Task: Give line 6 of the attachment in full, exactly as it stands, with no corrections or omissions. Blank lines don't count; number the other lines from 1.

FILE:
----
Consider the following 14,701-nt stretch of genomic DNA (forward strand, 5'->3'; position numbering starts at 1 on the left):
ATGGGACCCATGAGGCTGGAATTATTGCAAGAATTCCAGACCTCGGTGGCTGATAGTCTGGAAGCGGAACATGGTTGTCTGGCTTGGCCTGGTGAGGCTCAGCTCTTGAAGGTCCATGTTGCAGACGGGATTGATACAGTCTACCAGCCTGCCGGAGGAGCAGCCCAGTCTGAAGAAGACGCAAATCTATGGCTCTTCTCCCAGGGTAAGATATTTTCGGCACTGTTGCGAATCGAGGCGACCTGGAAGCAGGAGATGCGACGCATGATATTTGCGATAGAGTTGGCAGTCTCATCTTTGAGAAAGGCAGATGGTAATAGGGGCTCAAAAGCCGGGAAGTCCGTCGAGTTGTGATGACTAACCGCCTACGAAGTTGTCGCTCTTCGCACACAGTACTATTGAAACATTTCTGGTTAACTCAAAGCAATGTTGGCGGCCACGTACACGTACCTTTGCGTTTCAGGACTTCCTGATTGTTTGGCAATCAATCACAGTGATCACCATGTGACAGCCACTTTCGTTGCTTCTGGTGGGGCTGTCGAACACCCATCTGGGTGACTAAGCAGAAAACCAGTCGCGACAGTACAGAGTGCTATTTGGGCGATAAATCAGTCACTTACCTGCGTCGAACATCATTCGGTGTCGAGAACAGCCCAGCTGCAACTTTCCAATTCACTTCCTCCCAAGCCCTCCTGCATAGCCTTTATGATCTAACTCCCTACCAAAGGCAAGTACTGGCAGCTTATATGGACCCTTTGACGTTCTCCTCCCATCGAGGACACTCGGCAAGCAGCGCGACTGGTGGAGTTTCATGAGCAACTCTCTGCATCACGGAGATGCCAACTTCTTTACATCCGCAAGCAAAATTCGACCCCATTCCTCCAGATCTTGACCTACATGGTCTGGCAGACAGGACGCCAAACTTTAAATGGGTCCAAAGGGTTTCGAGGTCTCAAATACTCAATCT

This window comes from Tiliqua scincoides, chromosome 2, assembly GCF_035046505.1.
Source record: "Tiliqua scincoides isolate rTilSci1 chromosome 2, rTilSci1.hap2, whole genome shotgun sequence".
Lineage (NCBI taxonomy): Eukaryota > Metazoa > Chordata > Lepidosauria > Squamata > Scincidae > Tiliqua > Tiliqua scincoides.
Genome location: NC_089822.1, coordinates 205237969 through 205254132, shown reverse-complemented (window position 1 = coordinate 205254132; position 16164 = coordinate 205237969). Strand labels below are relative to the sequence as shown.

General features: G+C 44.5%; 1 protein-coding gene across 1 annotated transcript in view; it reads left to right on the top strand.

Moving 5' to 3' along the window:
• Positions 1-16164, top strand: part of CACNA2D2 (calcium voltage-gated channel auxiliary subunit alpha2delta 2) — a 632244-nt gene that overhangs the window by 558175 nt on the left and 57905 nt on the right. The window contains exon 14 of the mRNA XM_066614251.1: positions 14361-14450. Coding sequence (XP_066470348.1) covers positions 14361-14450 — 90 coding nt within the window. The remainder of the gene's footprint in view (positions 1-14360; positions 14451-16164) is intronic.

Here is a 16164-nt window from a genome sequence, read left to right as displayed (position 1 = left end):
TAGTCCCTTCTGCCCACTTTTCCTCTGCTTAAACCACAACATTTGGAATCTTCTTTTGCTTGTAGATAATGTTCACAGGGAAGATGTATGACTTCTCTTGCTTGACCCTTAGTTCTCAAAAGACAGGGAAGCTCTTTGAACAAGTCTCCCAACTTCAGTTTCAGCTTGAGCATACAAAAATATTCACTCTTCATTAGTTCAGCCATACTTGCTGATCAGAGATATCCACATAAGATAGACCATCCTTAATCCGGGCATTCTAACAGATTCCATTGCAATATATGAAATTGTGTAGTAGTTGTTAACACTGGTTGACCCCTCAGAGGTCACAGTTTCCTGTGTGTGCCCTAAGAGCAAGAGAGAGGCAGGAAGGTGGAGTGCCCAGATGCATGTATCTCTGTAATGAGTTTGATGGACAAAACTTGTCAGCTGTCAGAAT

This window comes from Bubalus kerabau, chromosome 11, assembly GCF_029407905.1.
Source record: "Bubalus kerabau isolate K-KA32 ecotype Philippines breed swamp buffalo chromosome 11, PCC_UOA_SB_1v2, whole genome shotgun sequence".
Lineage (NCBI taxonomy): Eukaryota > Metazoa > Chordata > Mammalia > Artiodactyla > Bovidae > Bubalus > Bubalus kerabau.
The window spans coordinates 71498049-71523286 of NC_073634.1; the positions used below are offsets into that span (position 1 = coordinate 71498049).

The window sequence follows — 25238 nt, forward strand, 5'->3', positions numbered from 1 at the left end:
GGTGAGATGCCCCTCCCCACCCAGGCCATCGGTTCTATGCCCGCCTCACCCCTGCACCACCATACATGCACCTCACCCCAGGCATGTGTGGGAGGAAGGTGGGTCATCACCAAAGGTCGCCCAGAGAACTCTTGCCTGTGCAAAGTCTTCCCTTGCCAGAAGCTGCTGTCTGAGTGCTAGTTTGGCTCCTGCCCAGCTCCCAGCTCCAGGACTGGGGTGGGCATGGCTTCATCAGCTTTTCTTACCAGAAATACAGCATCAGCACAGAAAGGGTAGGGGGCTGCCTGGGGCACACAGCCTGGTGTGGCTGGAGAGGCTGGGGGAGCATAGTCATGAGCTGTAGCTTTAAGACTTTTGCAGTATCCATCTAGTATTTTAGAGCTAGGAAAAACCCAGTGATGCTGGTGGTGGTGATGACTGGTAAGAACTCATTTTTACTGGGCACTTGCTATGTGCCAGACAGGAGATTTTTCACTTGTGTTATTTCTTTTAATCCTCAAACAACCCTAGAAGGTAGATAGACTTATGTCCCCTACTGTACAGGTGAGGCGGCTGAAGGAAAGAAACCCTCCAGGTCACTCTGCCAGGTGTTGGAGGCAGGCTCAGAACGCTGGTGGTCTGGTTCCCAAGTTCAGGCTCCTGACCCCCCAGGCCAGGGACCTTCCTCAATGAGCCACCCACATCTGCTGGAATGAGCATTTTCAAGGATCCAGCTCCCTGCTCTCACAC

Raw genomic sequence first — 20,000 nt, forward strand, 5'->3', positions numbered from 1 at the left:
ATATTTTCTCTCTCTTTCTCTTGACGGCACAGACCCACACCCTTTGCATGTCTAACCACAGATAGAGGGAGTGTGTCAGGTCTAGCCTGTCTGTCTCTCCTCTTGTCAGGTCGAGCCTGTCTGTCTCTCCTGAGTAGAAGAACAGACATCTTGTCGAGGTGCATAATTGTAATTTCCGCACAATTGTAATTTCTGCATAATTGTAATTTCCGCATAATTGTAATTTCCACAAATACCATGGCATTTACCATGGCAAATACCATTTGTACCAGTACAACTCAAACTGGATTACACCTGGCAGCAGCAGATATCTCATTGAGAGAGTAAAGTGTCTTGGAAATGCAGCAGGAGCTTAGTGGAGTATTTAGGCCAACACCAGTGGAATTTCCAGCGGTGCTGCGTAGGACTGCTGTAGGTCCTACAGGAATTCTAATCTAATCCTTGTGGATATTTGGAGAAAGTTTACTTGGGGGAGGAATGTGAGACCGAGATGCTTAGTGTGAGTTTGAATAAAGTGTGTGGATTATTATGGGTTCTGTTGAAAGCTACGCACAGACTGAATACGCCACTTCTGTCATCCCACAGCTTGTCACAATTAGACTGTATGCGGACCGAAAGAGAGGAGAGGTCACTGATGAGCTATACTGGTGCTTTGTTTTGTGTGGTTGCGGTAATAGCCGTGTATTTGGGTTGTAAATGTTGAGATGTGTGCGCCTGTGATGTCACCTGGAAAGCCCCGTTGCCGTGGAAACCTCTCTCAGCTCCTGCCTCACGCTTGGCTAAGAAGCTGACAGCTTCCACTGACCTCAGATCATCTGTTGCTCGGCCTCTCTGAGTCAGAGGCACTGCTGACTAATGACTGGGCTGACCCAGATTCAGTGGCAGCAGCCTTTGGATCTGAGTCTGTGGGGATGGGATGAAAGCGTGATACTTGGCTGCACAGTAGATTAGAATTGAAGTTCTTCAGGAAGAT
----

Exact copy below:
Genome location: NC_089822.1, coordinates 205237969 through 205254132, shown reverse-complemented (window position 1 = coordinate 205254132; position 16164 = coordinate 205237969). Strand labels below are relative to the sequence as shown.